palІm(p)sεst : something having diverse layers or aspects apparent beneath the surface.
Mixed media drawings
by Jane Couroussopoulos
I studied painting, etching and engraving at City and Guilds of London Art School and moved to Edinburgh 27 years ago. I have been teaching as a community education tutor for Edinburgh City Council since 2002 and at Leith School of Art since 2003 where this year I have taken over as leader of the two day Drawing Course.
I have a studio space in Coburg House where I continue to draw and paint alongside my teaching.
In the last three years I have concentrated almost exclusively on drawing.
The shrines and churches in this body of work are born of a fascination with the way these religious structures, small and large, individual and communal, punctuate our environment.
Kandylakia is the Greek name for these roadside shrines seen along many winding roads in Greece - ostensible markers of lives lost, they also mark lives spared. Lasting memorials to lost relatives are an essential part of Greek culture and these shrines are, as far as I know, unique to Greece.
Each one, reminiscent of a tiny church, contains an unexpected mix of religious artefacts – icons, chalices, candles and incense burners, and then the debris of our throw-away culture – plastic coca-cola bottles and polystyrene tumblers that would have held oil for the lamps. These metal shrines, now rusted, paint peeling, and bent, are no longer made - garish cement and marble ones are now preferred - so the ones depicted in the drawings in this exhibition, are mostly abandoned, the families who erected them either dead or moved away.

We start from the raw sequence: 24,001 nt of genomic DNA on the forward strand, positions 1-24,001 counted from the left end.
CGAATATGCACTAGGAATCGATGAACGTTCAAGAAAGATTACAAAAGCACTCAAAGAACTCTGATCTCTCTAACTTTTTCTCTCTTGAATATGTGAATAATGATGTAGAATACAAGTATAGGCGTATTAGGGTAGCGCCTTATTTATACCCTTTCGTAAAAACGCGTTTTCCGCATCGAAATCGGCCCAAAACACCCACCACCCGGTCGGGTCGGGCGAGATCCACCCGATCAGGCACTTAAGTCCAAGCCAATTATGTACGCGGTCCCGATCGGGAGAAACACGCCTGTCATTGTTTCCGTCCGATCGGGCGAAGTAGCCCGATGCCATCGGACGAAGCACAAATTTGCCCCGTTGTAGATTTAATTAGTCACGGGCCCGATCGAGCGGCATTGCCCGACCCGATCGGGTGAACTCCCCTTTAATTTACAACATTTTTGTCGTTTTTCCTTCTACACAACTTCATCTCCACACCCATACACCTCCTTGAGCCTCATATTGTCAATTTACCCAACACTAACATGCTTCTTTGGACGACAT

Apart from the beautiful and lonely church at Polnish in the West Highlands, and the church in the bustling centre of Modena in Italy, the churches in my drawings are Orthodox churches, some built, and still stubbornly attended, in the most remote and inaccessible of places. Others, just a little easier to reach, still have a particular relationship with their location: surrounded by water on a little islet in a bay, almost engulfed by trees bent from years of growing in constant wind, a monastery hewn out of a cliff face, once also inaccessible, now reached by hundreds of stone steps....
[Palimpsest: something having diverse layers or aspects apparent beneath the surface.]
The drawings are made by starting with a random layer of newspaper that provides a surface to build on and crucially react to and against. The drawings are then built up with further layers of graphite, oil pastel and oil bar, and further paper, in a continual cycle of adding and obliterating. I hope that the visible process that makes up the history of each drawing from start to finish, echoes the changing fortunes of the shrines and churches that have been drawn.
Jane Couroussopoulos, October 2015
Private View: Friday 23 October 2015, 6pm - 8pm